Some thoughts and comments.
Blue text is my tutor’s comments, black my replies.
Demonstration of technical and Visual Skills, Quality of Outcome, Demonstration of Creativity
I like that you used your dog as a ‘hook’ to get the subjects to ‘sit’ for you. Everyone has their own method and this is obviously working for you.
The pictures themselves raised a couple of questions. Please remember there aren’t right or wrong answers to these, they are intended to prompt your thinking about your own work. They could form the basis of some useful learning log posts. o Why black and white? You state: “I decided to use a monochrome conversion for the final images as this bought a coherence to the series and evened out the variable backgrounds and lighting conditions.” In what way does black and white bring coherence? What does black and white do that colour might struggle with? What does it not do?
When I looked at the series of images they were very variable in lighting condition as all shot outside. I felt the colour images gave more prominence to the surroundings rather than the face itself, while the monochrome allowed the focus to be on the details of the person. There were also some distracting pieces of colour that I had not managed to avoid in the background as the people were shot were they stood and I did not ask them to move to a potentially better location. However, colour might have emphasised the skin tones of the people or helped to identify their ages.
All of your subjects are smiling and the pictures have the feel of a relaxed but professional portrait shoot. What do the portraits say about these ‘heads’ when shown as a series? Do the smiles affect how the work is viewed as a typology?
The ‘heads’ show a generally happy and content group of people who were prepared to have a ‘bit of fun’ while being photographed by a stranger. They were all taken while out on a walk in a park, so presumably in a relaxed moment. This gives a positive image – but if taken on another day, or in another place, these same people might be more subdued. I did show the images to the people and they were all pleased with how they looked! The smiles portray Scots as a positive group of people – not how they are usually perceived.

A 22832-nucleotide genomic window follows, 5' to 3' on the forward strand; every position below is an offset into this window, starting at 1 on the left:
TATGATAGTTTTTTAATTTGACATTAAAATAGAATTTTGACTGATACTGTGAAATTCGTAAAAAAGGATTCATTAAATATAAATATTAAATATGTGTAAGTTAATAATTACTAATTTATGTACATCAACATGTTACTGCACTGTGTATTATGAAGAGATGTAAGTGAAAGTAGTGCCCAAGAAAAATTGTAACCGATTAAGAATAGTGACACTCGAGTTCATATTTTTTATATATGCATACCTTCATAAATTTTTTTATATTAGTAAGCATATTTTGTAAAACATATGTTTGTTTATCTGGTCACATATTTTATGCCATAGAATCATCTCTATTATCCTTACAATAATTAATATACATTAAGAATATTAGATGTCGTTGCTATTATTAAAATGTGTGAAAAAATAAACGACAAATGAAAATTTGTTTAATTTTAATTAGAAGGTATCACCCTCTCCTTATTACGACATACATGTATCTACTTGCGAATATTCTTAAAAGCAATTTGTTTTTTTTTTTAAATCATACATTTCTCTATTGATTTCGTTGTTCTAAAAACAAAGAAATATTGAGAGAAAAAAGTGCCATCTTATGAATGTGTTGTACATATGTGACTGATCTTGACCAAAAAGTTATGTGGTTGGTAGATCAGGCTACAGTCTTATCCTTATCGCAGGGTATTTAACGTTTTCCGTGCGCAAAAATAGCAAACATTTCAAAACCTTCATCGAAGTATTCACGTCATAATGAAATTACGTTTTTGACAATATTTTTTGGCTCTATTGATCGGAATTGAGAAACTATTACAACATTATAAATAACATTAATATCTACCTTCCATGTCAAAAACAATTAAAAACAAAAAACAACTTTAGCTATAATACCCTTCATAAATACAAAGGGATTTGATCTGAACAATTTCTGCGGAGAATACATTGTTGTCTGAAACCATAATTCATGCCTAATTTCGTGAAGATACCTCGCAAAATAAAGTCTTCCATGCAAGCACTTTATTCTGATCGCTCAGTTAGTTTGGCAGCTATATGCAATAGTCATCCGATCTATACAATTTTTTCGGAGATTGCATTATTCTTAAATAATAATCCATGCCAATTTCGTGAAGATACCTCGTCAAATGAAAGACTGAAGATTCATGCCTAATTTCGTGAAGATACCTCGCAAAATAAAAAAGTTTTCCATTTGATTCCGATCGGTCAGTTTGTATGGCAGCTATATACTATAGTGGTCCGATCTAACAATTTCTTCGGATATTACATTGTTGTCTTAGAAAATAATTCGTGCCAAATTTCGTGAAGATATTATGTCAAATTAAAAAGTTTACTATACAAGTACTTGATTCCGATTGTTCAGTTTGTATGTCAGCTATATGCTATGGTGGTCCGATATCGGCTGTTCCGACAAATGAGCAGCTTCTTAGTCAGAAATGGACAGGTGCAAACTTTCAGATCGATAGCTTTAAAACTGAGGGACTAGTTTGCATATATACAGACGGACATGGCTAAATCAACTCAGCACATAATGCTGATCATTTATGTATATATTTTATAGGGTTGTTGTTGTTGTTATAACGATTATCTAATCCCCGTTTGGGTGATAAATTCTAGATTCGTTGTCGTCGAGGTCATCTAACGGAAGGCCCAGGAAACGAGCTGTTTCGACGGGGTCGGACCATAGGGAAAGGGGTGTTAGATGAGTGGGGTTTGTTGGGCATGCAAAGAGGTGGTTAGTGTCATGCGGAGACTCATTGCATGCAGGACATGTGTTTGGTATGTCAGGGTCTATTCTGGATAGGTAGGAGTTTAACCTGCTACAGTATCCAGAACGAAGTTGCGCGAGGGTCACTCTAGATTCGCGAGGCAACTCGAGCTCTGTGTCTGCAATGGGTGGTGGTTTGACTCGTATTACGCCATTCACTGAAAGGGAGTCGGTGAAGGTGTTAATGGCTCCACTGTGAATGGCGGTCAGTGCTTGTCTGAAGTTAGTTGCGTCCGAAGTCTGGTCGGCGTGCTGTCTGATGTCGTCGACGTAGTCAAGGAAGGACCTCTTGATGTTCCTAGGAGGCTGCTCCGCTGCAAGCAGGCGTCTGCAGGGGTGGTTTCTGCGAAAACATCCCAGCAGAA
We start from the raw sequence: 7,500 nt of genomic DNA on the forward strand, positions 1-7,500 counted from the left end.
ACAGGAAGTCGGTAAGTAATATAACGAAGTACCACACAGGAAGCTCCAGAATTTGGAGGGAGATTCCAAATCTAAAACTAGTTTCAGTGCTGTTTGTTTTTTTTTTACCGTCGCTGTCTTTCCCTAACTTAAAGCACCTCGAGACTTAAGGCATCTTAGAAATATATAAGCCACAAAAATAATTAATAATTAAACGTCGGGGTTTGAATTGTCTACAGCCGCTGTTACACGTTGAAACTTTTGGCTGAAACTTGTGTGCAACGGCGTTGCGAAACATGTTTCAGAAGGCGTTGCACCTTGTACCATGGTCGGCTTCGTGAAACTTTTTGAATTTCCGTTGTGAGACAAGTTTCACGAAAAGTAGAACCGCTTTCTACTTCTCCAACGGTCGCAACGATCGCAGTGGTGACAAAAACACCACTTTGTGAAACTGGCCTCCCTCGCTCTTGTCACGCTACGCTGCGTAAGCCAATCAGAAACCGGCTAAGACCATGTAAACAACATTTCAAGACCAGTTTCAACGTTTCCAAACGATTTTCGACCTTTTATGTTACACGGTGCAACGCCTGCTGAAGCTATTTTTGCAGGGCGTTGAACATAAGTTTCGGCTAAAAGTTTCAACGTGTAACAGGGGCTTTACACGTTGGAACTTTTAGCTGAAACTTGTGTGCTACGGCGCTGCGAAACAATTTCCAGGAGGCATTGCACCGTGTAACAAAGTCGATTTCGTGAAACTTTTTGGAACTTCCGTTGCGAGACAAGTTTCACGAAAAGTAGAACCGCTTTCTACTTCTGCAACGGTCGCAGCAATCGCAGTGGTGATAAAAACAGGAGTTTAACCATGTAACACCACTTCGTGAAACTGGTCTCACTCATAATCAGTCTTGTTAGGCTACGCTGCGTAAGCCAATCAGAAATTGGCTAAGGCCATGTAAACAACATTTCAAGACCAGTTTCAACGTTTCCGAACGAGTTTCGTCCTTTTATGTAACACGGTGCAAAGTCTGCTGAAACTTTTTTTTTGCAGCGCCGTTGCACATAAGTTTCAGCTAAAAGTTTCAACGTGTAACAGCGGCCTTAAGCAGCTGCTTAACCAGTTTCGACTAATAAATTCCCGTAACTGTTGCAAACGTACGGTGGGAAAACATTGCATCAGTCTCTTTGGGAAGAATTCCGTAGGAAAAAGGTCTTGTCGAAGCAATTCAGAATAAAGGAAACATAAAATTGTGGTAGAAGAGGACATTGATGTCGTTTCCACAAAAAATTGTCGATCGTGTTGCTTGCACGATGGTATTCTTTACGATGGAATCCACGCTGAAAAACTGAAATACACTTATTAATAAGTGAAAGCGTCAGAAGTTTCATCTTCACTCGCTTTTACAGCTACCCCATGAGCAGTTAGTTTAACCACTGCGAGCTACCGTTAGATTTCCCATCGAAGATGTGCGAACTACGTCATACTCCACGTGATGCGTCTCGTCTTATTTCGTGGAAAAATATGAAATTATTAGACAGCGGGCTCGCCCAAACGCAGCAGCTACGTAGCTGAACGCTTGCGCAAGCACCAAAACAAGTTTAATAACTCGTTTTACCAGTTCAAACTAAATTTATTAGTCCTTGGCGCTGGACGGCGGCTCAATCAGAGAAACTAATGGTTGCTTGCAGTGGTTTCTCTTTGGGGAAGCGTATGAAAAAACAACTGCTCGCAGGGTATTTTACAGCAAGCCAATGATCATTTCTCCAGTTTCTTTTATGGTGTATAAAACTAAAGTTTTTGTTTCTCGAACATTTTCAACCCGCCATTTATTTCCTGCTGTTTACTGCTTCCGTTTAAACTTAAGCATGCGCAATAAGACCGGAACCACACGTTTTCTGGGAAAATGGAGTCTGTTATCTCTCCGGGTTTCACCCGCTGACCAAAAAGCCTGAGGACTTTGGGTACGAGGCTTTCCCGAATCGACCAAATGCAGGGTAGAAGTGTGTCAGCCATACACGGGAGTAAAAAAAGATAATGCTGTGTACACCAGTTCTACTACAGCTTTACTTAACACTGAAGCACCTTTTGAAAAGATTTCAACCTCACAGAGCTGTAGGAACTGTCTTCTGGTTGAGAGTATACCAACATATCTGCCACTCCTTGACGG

How did your choice of focal length and distance to subject affect how your sitter is portrayed? Related to this, how does camera position affect how we as viewers regard the sitter? Traditionally men and women were photographed differently in head shots, women looking up for a more flattering pose and men looking down to reflect power. What do your pictures do to challenge or support these stereotypes.
The images were all taken with me fairly close to the person, and often while I continued to chat to them, this did mean that they were all aware of the photo, no unexpected moments or expressions, therefore no surprises or glimpses of deep contemplation. I tried to take the images at a level with the person to get a feeling of equality. I had not considered differentiating between the pose of men and women, possibly this is showing that the previous stereotypes are less prevalent than in the past. I was not attempting to show power or beauty, but just the person as a person, with no emphasis on gender.
One thing I should point out is your captions. To be blunt, no one cares what camera settings you used. What they will care about though is something about your subjects. Their name perhaps, and where/when the portrait was made. Imagine you walk into a museum in 50 years and you see your portraits hanging on display. Are you interested in what camera settings were used or do you want to engage with the work and find out more about the people photographed? I’ve found a good test for whether pictures are working or not is to ask this question. If technical information is your first stop then the pictures are probably boring. If you want to learn more about the subjects and don’t care about technical considerations then the photographer has succeeded.
This is a very fair point. I only captioned the photos with camera settings because when I was doing TAOP some years ago this is what my tutor at that time wanted me to do. I would never look at technical information unless I was curious about how an image was achieved, and the image would have had to catch my attention first.
Overall I was pleased with the feedback and found it helpful. It has made me think harder about the ‘why’s’ of the images rather than the ‘how’.